North Avondale Branch Manager Receives I Love My Librarian Award
In her own terms, she was “born to be a librarian.” A love for reading, travel and service guided the steps of Saundra Ross-Forrest and led her to Birmingham and the Birmingham Public Library, North Avondale Branch. During her nine years as manager of the neighborhood library, she has worked tirelessly to make the branch an integral component of the North Avondale community. Today, that commitment has placed her in a prestigious position with nine other librarians from across the country. During a ceremony in New York, Ross-Forrest was named one of ten librarians to receive the Carnegie Corporation of New York/New York Times, I Love My Librarian Award for community service.
Ross-Forrest was recognized for going beyond the call of duty to develop outreach programs, foster innovative ideas for service and provide a friendly library setting that keeps regulars and newcomers walking through the doors. "While many people look at the North Avondale community as a place where children could be destined to a life of drugs, teenage pregnancy and poverty, Saundra has a different viewpoint. She sees the area as a place that can grow a garden full of successful professionals. To reap such a harvest, it depends on what you put into the soil. Saundra is using her library to plant seeds that are destined for greatness. She doesn’t believe in the word, “No.” She uses the power of “Yes” as fertilizer to make the community’s garden something that will benefit everyone," said Gwendolyn B. Guster Welch who nominated Ross-Forrest for the award.
Ross-Forrest is one of four children born in Montgomery, Alabama, to David and Sarah Ann Ross. She is a graduate of Jefferson Davis High School (Montgomery) and Troy State College where she received a Bachelor's Degree in Social Science. Ross-Forrest received her Master's Degree in Library Science from Clark/Atlanta. Since 2002 she has served as the North Avondale Branch Manager.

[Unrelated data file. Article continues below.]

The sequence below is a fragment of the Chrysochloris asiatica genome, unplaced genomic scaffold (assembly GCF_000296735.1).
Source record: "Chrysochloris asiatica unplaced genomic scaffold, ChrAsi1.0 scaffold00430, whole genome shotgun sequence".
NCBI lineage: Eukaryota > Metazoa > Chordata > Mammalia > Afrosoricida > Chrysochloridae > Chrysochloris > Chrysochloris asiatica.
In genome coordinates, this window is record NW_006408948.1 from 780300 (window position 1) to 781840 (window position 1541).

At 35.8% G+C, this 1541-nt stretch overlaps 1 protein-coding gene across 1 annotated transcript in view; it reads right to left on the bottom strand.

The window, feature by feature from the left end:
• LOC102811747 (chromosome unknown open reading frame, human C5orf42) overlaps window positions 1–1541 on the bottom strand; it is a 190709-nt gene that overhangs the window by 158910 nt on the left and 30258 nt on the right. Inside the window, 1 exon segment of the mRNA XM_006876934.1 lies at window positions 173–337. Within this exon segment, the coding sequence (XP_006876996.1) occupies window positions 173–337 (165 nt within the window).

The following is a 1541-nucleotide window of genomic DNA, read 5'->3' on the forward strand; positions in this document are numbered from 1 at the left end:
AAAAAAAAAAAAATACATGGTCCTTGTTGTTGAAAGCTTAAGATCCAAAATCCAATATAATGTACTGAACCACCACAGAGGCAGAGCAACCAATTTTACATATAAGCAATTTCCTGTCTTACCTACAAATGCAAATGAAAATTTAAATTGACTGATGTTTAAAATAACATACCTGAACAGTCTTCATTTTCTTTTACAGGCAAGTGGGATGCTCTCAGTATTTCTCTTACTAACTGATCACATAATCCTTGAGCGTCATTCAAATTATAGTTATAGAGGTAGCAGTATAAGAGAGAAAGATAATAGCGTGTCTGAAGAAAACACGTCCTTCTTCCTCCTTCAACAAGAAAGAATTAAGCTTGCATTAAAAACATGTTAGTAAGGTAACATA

The award encourages library users to recognize the accomplishments of exceptional public, school, college, community college and university librarians. It carries with it a $5,000 cash award, a plaque and a travel stipend to attend the awards reception hosted by The New York Times. Librarians in our nation’s 122,000 libraries make a difference in the lives of millions of people every day. Over the past three years, 30 librarians from across the country have won the I Love My Librarian Award. This year, more than 1700 nominations were received. Each nominee must be a librarian with a master’s degree from a program accredited by the American Library Association (ALA) in library and information studies, or a master’s degree with a specialty in school library media from an educational unit accredited by the national Council for the Accreditation of Teacher Education. Nominees must be currently working in the United States in a public library, a library at an accredited two or four-year college or university or at an accredited K-12 school. The award is supported by Carnegie Corporation of New York and The New York Times and administered by ALA, the oldest and largest library association in the world, and The Campaign for America’s Libraries, ALA’s public awareness campaign about the value of libraries and librarians.
The mission of the Birmingham Public Library is to provide the highest quality library service to our citizens for life-long learning, cultural enrichment, and enjoyment. This system—with eighteen locations and serving the community for 125 years—is one of the largest library systems in the southeast.